“The crisis is at root one of perception; we no longer see the cosmos as alive, nor do we any longer recognise that we are inseperable from the whole of nature, and from our earth as a living being. But there is hope, for as the crisis deepens, the call of anima mundi intensifies.”
Stephan Harding, ‘Animate Earth‘
Tucked down a leafy lane in the Devon countryside in the UK is an extraordinary educational Centre – Schumacher College, part of the Dartington Hall Trust. Here they offer an Msc in Holistic Science – a ‘hard’ science degree grounded in the ecological philosophy that is the Gaia Principle, or theory.
This principle (in a nutshell) is that the planet is a vast living interconnected system, not the dead, mechanical object that many 19th and 20th Century philosophers and scientists in the West have based their ideas upon.
Stephan Harding is the co-coordinator of that Msc, resident ecologist, teacher on the short course programme that the college runs (and on which I have been fortunate to experience his formal & informal teaching style), and author of this recent book, ‘Animate Earth’, which is the fruit of his teaching and personal experience.
The book is his interpretation and explanation of Gaia and some of its connections and systems. Harding has long been a student and friend of the originator of the Gaia Principle, maverick scientist and writer James Lovelock. It was Lovelock’s friend the Nobel Laurete writer William Golding who coined the term Gaia for Lovelock’s research and findings: into this marriage of science and art, Harding adds his own knowledge of shamanism and ecology, broadening and at the same time deepening the subject.
In his hands, through masterly telling and unusual techniques Gaia opens up into a glorious world of checks and balances, positive and negative feedbacks, and natural processes from algal seeding and carbon fixing through to the concept of systems modelling and daisyworld.
He is a deeply practical man as well as theorist-ecologist: his doctoral research was on Muntjac Deer within a wild wood, and it was here, measuring and recording animal behaviour, that his listening and appreciation of the earth really began. For me as a non-scientist who struggles with the scientific principles, this is a winning read because Harding ranges from the macro to micro, from academic language to a spiritual rythmn, and as a reader I can resonate with the journey he is taking me on, despite some difficulties in my own mind with the subject area.
“Gaia is holding us to account….we are learning the painful way that we are embedded within a larger planetary entity that has personhood, agency and soul….our embeddedness in Gaia is non-negotiable.”
A technique the author uses to encourage a reader to understand further and experience what he is discussing, is to include a series of practical exercises or meditations, scattered through the book, which take the reader on the journey through Gaia. With exercises named ‘sensing the round earth’, ‘swimming through the atmosphere’, ‘breathing chalk & granite’ and ‘riding the clouds’ and half a dozen others, Harding presents the opportunity to know and feel his passion, and join one’s own soul to that of the universe too.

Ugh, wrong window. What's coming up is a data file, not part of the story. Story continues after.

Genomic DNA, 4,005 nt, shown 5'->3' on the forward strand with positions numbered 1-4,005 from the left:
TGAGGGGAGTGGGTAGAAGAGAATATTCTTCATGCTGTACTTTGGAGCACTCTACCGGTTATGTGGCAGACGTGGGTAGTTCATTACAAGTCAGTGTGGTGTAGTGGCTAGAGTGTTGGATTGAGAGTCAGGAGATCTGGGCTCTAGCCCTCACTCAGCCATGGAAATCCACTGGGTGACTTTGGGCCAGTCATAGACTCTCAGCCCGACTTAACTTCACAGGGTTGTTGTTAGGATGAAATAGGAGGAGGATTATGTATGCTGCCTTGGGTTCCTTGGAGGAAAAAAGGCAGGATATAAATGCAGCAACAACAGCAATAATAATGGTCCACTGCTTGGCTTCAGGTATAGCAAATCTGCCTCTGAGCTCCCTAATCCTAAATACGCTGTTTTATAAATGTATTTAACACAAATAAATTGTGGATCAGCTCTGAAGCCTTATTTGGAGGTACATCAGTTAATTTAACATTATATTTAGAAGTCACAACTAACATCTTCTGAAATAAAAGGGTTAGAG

He uses the phrase “to get Gaia’ed” after explaining some examples of people practicing the principles of deep ecology within the world – listening to and intuiting the natural world around us: sensing the spirit of life.
Having been under his tutelage in classrooms and in the woods and wilds of Devon, these personal exercises give a flavour of that group experience – but get out into the Negev Desert or the valleys and wadis of the Galilee, or which ever space is your own personal ‘Gaia space’ as Harding names it, and sense the world, as evoked through Harding’s majestic writing.
Despite bringing both a scientist’s cool eye and a humanitarian passion to how the environment is being desecrated by human neglect, and giving detailed explanations of how the system responds by temperature cooling balance, for example through the ‘complexity-stability debate’; Harding is an optimist, believing in an uprising of ecological wisdom and a movement toward sustainability. Anima Mundi is leading humanity toward understanding our part in its well-being.
This is a vast book, barely contained within its 250 pages, and its tough to try to do it justice within a short review such as this. I know I will return to it again and again, whenever I need to understand the role of biomes and carbon molecules, and also to read and recconnect with our knowledge of the bigger system that is Gaia.
I urge interested readers, environmentalists, activists and dreamers, spiritualists and scientists the world over to pick up Stephan Harding’s ‘Animate Earth’: your journey through life will never be the same again.
‘Animate Earth’ was published 2006 by Green Books UK (www.greenbooks.co.uk)
A quick plug here for Schumacher College UK – great ecological/environmental short courses & the Msc Holistic Science (www.schumachercollege.org.uk)
If you liked (or loathed) this review, and want to get further inspiration for books to pick up, here’s a selection of others from our Green Prophet ‘summer eco-reads’ festival: